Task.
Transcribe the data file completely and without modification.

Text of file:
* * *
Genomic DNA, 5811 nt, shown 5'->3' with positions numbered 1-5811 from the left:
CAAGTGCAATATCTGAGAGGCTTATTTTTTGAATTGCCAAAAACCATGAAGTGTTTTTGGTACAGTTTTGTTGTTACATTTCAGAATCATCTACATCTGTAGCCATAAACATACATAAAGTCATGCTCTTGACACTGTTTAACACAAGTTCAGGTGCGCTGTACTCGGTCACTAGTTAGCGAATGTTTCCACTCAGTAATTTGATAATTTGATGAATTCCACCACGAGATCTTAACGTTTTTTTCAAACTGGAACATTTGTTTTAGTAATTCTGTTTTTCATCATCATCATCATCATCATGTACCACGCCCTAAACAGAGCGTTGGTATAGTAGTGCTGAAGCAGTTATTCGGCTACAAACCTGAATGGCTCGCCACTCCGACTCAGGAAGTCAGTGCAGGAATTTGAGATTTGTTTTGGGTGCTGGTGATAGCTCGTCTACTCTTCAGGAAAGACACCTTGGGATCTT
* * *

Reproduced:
Genomic DNA, 5811 nt, shown 5'->3' with positions numbered 1-5811 from the left:
CAAGTGCAATATCTGAGAGGCTTATTTTTTGAATTGCCAAAAACCATGAAGTGTTTTTGGTACAGTTTTGTTGTTACATTTCAGAATCATCTACATCTGTAGCCATAAACATACATAAAGTCATGCTCTTGACACTGTTTAACACAAGTTCAGGTGCGCTGTACTCGGTCACTAGTTAGCGAATGTTTCCACTCAGTAATTTGATAATTTGATGAATTCCACCACGAGATCTTAACGTTTTTTTCAAACTGGAACATTTGTTTTAGTAATTCTGTTTTTCATCATCATCATCATCATCATGTACCACGCCCTAAACAGAGCGTTGGTATAGTAGTGCTGAAGCAGTTATTCGGCTACAAACCTGAATGGCTCGCCACTCCGACTCAGGAAGTCAGTGCAGGAATTTGAGATTTGTTTTGGGTGCTGGTGATAGCTCGTCTACTCTTCAGGAAAGACACCTTGGGATCTT